COMMUNITY FORUM

Angelforever

09:45AM | 09/23/05
Member Since: 09/22/05
1 lifetime posts
Bvplumbing
Can someone please give me some imformation?

I bought a house 5 months ago. I am having some work done and today when the workers went into the basement, they discovered that everything we are flushing down the toilet is coming back up the drain onto the basement floor(explains the nasty smell I couldn't figure out!).

I had a plumber come roto-rooter it($270), he came up and said about 25 feet into the pipe it is blocked. it looks like the old pipes are broken and the pieces are blocking it. He said to fix it it would be about $3400. (This sounds really high to me?)

My husband said maybe we could fix it our self--I don't know if this is really a bad idea or not. It would involve tearing up the floor, putting new pipe in, replacing cement floor.

Is this a resonable price? Wouldn't 25 feet into the pipe no longer be under my house? Any opinions?

By the way, I live in Ohio,would it be legal to do it ourselves? also, could we go back on the previous owners, even though it has been 5 months?


Billhart

11:49AM | 09/23/05
Member Since: 04/25/05
1918 lifetime posts
While it if is 25 from where they put in the cleaning cable you will will have to figure which way the sewer line is running and then measuring it to see if it is under the house, out in the yard, might even be in the street.

I would get an inspection with a TV camera that will show you details of what the problem is and and maybe show if there is more problem area that need to be fixed.

If runs under the floor of the basement then the line is propably 6 ft deep, as a minimum, and might be much more. That requires LOT OF DIGGING and special details to keep the walls caving in on the workers.

It can be a DIY job if you know how to run backholes and shore up walls. The plumbing fix is not that hard, but you have to know what you are doing with the digging. It can be very dangerous.

As to going back on the sellers you will need to prove that this was a KNOWN PROBLEM and that they did not disclose it.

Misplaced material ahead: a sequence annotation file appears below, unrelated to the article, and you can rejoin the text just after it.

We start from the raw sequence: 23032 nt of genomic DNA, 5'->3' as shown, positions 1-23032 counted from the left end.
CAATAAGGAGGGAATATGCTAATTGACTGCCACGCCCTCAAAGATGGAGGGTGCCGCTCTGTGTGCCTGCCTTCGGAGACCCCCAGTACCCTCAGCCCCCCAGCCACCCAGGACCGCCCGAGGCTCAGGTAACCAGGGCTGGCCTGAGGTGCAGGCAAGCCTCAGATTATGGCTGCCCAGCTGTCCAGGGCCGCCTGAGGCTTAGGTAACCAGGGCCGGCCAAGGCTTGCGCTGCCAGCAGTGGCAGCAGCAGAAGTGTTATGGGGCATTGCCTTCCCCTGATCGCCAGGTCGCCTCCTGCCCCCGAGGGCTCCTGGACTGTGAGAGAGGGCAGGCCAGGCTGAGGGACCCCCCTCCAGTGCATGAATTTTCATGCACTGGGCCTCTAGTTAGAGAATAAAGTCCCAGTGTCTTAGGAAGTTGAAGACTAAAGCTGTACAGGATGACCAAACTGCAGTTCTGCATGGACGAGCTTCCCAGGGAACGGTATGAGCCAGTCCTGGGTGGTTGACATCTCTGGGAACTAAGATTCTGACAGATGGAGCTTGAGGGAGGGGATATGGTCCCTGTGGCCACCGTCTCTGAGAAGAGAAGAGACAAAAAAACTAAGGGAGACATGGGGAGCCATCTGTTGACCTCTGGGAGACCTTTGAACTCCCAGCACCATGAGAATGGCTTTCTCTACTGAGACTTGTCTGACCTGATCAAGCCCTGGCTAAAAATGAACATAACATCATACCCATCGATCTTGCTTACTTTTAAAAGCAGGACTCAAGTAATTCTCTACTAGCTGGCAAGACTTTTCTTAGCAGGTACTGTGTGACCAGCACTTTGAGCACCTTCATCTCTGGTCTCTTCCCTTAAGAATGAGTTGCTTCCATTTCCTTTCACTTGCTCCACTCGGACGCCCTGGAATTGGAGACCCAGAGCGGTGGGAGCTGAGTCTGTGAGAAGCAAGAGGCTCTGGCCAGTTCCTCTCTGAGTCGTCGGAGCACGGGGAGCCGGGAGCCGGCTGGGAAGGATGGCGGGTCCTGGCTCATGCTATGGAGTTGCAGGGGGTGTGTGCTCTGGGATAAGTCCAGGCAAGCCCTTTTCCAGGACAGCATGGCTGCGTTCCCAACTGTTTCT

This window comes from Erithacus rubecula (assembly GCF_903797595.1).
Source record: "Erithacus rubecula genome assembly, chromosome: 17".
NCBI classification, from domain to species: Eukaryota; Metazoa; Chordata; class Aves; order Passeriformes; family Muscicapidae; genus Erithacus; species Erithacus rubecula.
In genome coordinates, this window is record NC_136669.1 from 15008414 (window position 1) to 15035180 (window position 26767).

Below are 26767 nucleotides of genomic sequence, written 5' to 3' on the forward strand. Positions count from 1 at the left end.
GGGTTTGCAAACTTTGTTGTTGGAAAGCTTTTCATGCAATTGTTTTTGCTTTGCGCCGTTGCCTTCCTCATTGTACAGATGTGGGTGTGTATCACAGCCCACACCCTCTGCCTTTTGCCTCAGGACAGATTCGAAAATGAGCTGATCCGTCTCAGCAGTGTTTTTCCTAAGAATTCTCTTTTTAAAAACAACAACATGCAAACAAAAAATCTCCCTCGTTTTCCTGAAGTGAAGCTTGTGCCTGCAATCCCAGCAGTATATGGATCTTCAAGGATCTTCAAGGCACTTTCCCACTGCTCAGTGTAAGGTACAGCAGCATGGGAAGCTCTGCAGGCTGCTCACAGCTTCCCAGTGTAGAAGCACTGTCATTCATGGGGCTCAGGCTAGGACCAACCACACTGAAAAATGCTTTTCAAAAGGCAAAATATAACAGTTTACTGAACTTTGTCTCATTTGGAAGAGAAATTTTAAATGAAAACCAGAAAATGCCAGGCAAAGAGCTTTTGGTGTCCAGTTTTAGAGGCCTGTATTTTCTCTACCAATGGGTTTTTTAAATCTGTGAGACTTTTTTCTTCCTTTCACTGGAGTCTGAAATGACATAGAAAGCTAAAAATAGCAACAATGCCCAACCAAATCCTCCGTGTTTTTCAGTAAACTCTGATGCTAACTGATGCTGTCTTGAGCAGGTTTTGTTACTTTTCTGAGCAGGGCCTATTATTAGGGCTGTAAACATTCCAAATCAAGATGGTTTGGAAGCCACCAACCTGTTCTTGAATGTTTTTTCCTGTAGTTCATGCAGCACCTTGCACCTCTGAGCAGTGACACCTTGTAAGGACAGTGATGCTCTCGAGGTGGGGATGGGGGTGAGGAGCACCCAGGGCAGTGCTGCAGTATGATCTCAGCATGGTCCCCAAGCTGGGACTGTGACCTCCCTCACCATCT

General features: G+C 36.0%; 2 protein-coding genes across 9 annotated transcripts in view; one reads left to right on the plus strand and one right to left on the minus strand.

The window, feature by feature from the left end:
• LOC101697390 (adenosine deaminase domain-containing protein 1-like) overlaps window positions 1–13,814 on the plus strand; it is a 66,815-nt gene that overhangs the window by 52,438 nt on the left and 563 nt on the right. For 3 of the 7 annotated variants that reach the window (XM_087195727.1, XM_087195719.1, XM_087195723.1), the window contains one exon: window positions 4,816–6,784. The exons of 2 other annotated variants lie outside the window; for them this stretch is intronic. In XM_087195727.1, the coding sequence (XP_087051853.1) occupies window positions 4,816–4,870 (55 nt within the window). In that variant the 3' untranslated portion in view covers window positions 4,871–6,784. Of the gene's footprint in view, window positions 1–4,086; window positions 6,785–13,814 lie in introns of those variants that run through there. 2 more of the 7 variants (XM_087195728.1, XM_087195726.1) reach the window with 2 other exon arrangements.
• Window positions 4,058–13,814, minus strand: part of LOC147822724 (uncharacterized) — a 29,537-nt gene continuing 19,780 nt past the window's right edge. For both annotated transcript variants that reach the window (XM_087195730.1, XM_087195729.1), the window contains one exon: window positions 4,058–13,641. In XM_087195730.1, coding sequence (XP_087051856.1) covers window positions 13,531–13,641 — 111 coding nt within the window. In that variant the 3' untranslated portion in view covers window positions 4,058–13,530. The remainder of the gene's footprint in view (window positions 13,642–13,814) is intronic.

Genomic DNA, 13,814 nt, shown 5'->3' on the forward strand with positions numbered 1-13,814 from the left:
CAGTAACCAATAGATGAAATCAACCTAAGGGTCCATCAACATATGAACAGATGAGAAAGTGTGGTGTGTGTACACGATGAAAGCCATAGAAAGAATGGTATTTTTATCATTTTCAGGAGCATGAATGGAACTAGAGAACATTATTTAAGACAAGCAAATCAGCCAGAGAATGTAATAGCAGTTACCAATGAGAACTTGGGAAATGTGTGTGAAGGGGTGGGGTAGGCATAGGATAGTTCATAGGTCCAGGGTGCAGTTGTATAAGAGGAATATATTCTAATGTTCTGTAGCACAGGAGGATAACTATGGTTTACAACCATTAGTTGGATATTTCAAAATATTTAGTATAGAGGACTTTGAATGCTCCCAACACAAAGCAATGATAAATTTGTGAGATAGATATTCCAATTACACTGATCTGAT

tomh

02:15PM | 09/23/05
Member Since: 07/01/03
556 lifetime posts
It sounds like the lateral from your house to the sewer main is collapsed. This requires excavation and replacement, and can require repair to sidewalks and street curbs. This is not a DIY project in my book. You can call plumbers that also excavate for estimates and accept the best estimate. You have one bid so far, now you need to contact a couple more to see where you are at.
Click_to_reply_button
Inspiration_banner

INSPIRATION GALLERY



Post a reply as Anonymous

Photo must be in JPG, GIF or PNG format and less than 5MB.

Reply_choose_button

captcha
type the code from the image

Anonymous

Post_new_button or Login_button
Register

Making this trio of storage totes is simpler than you might think. Gold screw bolts and spray adhesive hold the fabric cov... Built on a rocky island in the Drina River, near the town of Bajina Basta, Serbia, this wooden house was cobbled together ... Large steel-framed windows flood the interior of this remodeled Michigan barn with daylight. The owners hired Northworks A... Edging formed with upside-down wine bottles is a refreshing change. Cleverly and artistically involving recycled materials... A Washington State couple called on BC&J Architects to transform their 400-square-foot boathouse into a hub for family bea... Similar to the elevated utensil concept, hanging your pots and pans from a ceiling-mounted rack keeps them nearby and easy... Few projects are more fun than upcycling a vintage piece in a surprising way. Outfitted with a sink and a delicately tiled... The thyme growing between these stepping stones adds a heady fragrance to strolls along this lush, low-maintenance garden ... Decoupage is an easy way to add any paper design to your switch plate, whether it is wallpaper, scrapbook paper, book page... Twine lanterns add pops of crafty—but sophisticated—flair to any outdoor setting. Wrap glue-soaked twine around a balloon ... When securely fastened to a tree or the ceiling of a porch, a pallet and some cushioning make the ideal place to lounge. V... Reluctant to throw away any of those unidentified keys in your junk drawer? Hang them from a few chains attached to a simp... A stripped-down model, sans screened porch, starts out at $79,000. Add the porch, a heated floor for the bath, and all the... Salvaged boards in varying widths and colors make up the dramatic accent wall in this attic space. The high-gloss white of... This garden shed has been decked out to the nines. Designer Orla Kiely created the intimate home for a flower trade show, ...
Follow_banner_a
Newsletter_icon Google_plus Facebook Twitter Pinterest Youtube Rss_icon
 
webapp1